On Monday, Aug. 3, I voted in favor of an amendment to Nassau County’s Human Rights Law which ensures that Nassau County residents are protected from discrimination based on certain visible characteristics or traits, such as “natural hair texture” and “protective hairstyles.”
This is a good piece of legislation, and I am glad it was adopted unanimously. However, I cannot help but feel that the action we took was incomplete.
During the debate on this measure, I urged the majority to finally act upon my proposal to further amend the Human Rights Law and make it unambiguously clear that transgender and gender non-conforming Nassau residents are protected.
Nearly a decade ago, my predecessor Judy Jacobs first carried this legislation; since that time, state legislation has been enacted to mandate equal treatment under the law for transgender New Yorkers.
Despite numerous opportunities, the Legislature persists in its inaction. Majority lawmakers have used the passage of state legislation as part of their argument against updating the human rights law locally. The actions of this Legislature reveal this to be an unjust double standard.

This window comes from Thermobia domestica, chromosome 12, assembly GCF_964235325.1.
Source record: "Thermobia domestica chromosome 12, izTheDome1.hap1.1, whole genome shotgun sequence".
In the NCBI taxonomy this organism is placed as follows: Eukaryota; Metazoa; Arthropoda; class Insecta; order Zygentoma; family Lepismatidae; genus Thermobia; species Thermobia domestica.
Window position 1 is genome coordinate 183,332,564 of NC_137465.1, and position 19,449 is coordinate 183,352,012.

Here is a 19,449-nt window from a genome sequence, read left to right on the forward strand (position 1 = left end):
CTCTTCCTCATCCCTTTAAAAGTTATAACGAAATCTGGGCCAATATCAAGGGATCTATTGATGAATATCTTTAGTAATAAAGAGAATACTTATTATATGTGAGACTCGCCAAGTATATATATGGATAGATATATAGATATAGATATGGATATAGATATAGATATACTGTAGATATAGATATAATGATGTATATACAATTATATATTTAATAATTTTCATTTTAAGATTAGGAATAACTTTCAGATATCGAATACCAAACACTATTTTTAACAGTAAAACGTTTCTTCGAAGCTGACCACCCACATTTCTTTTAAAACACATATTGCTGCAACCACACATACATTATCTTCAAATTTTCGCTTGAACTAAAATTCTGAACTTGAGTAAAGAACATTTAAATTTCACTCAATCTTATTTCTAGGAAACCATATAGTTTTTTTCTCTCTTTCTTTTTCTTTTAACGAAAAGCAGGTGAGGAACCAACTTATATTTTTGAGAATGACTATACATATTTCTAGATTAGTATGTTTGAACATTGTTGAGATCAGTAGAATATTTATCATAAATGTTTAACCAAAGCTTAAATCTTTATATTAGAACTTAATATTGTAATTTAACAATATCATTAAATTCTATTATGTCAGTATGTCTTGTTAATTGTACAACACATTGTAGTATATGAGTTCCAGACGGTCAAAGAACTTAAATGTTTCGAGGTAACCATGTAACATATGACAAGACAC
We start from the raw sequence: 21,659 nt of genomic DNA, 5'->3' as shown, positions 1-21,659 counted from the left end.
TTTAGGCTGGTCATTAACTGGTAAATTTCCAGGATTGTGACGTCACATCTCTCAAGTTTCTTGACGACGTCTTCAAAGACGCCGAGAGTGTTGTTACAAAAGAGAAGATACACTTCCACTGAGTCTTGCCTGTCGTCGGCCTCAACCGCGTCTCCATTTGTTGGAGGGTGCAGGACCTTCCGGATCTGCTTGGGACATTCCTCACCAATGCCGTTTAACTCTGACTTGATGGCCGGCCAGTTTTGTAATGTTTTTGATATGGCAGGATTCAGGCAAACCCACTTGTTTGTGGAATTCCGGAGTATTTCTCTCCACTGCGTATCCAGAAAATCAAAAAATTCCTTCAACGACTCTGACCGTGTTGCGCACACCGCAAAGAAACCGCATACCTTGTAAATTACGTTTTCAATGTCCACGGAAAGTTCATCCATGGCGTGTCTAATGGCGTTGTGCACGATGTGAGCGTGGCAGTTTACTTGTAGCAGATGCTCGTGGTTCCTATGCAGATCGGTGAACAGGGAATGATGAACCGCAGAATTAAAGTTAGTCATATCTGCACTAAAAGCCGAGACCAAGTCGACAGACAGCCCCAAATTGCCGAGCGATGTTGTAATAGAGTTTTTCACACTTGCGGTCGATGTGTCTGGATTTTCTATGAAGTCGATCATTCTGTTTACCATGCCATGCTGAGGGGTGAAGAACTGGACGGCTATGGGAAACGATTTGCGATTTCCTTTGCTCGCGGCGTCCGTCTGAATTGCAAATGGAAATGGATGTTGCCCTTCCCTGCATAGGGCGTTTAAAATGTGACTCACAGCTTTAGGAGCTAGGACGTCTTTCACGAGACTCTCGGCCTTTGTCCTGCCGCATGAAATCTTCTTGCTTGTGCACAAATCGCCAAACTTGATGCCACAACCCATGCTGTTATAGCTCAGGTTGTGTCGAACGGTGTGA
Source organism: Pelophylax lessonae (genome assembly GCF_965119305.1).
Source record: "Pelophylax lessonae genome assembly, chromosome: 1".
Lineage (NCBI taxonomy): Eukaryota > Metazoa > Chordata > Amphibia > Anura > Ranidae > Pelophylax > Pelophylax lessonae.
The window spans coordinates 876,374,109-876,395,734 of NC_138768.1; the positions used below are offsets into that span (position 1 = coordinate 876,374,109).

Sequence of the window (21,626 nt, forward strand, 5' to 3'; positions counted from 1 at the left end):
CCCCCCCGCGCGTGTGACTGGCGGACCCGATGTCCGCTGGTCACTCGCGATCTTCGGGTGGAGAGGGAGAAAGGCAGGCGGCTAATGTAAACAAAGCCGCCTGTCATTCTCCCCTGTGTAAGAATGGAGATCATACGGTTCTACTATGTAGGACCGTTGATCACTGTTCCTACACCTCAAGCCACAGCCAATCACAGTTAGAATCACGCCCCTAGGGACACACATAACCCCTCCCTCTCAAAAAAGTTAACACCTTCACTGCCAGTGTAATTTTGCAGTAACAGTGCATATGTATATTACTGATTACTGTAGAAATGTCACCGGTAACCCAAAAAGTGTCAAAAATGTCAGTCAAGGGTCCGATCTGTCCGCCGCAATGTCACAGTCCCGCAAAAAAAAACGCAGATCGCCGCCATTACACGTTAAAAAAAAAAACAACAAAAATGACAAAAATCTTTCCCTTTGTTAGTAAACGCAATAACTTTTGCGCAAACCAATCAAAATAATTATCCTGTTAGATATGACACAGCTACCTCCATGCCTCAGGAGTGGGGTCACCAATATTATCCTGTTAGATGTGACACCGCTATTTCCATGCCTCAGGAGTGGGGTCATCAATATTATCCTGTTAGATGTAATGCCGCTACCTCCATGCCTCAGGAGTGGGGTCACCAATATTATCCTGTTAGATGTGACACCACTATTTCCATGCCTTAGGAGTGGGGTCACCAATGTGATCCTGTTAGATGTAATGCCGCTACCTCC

Consider the fact that Section 292 of the New York State Human Rights Law was amended last year to prohibit discrimination by expanding the definition of race to include “traits historically associated with race, including but not limited to hair texture and protective hairstyles, such as braids, locks and twists. Yet, we acted on August 3 to amend our human rights law to address similar discrimination.
Furthermore, it is an established practice of this Legislature to make certain protections explicit under County law, notwithstanding the existence of similar protections under state or federal law.
Why was the bill we approved on August 3, worthwhile and honorable as it is, held to a different standard by this Legislature than one for transgender people?
The challenges faced by transgender Nassau County and New York residents have not abated.
Transgender people experience elevated levels of poverty, housing discrimination, workplace bias and a risk of suicide and mental health challenges as compared to the general population. They are also frequently the target of fatal violence.
According to the Human Rights Campaign, advocates tracked no fewer than 27 violent deaths of transgender or gender non-conforming Americans in 2019. Many were Black transgender women. At least 21 transgender people have been killed in America this year alone. It is painfully clear now in 2020 that gender identity and racial equity are inseparable.
I believe that enshrining county-level protections stemming from gender identity in our Human Rights Law is not only morally and legally correct, but consistent with the practices of this Legislature.
Our transgender community is under attack as we speak, and we have a duty to stand with them – just as we seek to do with other marginalized groups.
It is literally the least we can do.
Arnold W. Drucker
Nassau County Legislator, 16th Legislative District